Searching over 5,500,000 cases.

Buy This Entire Record For $7.95

Official citation and/or docket number and footnotes (if any) for this case available with purchase.

Learn more about what you receive with purchase of this case.

Reaves v. Allstate Property and Casualty Insurance Co.

United States District Court, Eastern District of Michigan, Southern Division

May 26, 2015




Jacqueline Reaves has sued Allstate Property and Casualty Insurance Company for refusing to pay for losses arising from a fire at her home. Allstate seeks summary judgment against Reaves on the grounds that she made fraudulent statements during its investigation of her claim. The Court finds that a reasonable jury could believe Reaves did not intend to mislead Allstate, and therefore denies summary judgment.


The evidence is presented in the light most favorable to Reaves, as the party opposing summary judgment. Reaves objects to most of the exhibits attached to Allstate’s motion, primarily because they were not “authenticated by a proper affidavit explaining the document’s authenticity or applicability.” (Resp. at 11.)[1] Allstate attached affidavits to its reply brief to provide foundation for the objected-to exhibits. Nonetheless, the Court finds the objected-to exhibits are unnecessary to resolve the motion. Therefore, the following facts are based only on the two exhibits to which Reaves does not object: the transcript of Reaves’s examination under oath, and the deposition transcript for Lesley Buerkle. (See Resp. at 11.)

The parties do not dispute that on August 1, 2013, a fire occurred at Reaves’ home. (Mot. at 1; Resp. at 1.) They also do not dispute that at the time, her home and personal property were insured under a homeowners’ insurance policy issued by Allstate. (Id.; see Mot. Ex. B, Policy.) And Reaves admits, on information and belief, that Allstate used an outside investigator, Robert Trenkle, for part of its investigation into the cause and origin of the fire at Reaves’s home. (Mot. at 1; Resp. at 1.)

On September 27, 2013, Reaves was examined under oath by a lawyer for Allstate. (See Resp. Ex. A; Resp. at 3, EUO Tr.) She testified that the morning of the fire, she left at about 10 a.m. to drive her teenaged son to summer school, and then returned home. (EUO Tr. at 78–79.)

She said she was the only person in the house. (Id. at 77–79.) Reaves’ husband and other children were at her mother-in-law’s house; they often stayed there for days at a time in the summer because of the swimming pool there. (Id. at 73–75.) Reaves said she watched television and made herself fried chicken and french fries to eat. (Id. at 79, 89.) She used two pans. (Id. at 89.) She did not think that she left the burners on, although they were found in the on position after the fire. (Id. at 90.) She said if she did leave the burners on after she was done cooking, she did not do it on purpose. (Id. at 108.) Reaves said she left the house again at about 11 a.m. (Id. at 79.) She said was in a rush to leave and she ate her food as she walked out the door because she needed to finish what she had to do before it was time to pick her son up from school. (Id. at 91.) She testified as follows:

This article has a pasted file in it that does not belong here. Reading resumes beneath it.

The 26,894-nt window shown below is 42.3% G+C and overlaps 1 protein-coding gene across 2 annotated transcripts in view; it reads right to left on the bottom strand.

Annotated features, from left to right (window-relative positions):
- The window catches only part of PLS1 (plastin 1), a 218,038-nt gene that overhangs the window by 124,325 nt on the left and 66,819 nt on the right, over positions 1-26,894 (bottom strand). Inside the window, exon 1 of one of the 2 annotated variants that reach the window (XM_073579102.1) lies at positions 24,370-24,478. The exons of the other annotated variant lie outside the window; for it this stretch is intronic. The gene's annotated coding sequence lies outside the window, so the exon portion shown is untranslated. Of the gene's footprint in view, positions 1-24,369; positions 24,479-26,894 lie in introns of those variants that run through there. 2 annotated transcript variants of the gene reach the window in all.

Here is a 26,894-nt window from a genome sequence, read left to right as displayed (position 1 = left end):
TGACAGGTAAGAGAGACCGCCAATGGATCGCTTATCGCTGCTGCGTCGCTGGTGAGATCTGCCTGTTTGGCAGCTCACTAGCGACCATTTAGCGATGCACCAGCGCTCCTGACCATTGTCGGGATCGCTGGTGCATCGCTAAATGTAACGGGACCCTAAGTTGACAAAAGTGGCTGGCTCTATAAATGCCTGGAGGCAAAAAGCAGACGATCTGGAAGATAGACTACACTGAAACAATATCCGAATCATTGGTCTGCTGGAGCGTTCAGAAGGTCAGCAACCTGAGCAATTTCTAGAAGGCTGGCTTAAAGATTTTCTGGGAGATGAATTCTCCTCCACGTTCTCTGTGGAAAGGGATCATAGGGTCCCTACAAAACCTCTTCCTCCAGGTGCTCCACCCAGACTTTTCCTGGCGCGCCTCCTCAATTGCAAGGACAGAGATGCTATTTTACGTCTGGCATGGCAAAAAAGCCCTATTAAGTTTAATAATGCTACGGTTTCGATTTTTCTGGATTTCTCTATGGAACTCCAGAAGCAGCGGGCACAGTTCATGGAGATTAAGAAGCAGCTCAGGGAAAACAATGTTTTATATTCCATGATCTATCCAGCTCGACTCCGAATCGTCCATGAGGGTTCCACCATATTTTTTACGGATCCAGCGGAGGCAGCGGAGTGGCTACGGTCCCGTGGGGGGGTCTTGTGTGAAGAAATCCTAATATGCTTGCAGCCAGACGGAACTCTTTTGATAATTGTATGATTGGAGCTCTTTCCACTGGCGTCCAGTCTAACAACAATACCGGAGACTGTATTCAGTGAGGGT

Q. All right. Where did you go?
A. I picked up my cousin and went to the unemployment office.
Q. All right. So, the first thing you did is you drove to your cousin’s house?
A. Yes.
Q. And what is the cousin’s name?
A. Well, no. I stopped at my doctor’s office.
Q. Okay. Now, wait. Wait. You left the house. Where’s the first place you went after you left your house?
A. Down Kelly Road, because my doctor’s office is that way, to see if I can get in to see him really quickly. Couldn’t get in to see him.
Q. Did you have an appointment?
A. No.
Q. And then where did you go from the doctor’s office?
A. To my cousin’s house.
Q. Okay. What was the purpose of going to her house?
A. She had called me and asked me if I had gone to the unemployment office or gotten my stuff fixed with that. And I said, “No.” And she said, “Because I need to go.” Or, she text[sic] me that. And, so, I picked her up and took her to-with me, and we both went to the unemployment office.
Q. When did she text you?
A. I don’t know.
Q. I mean, two days earlier?
A. No, that morning. That morning. That’s what jarred my memory, like: I got to get up and go.
Q. And did, then, the two of you go to the unemployment office?
A. Yes.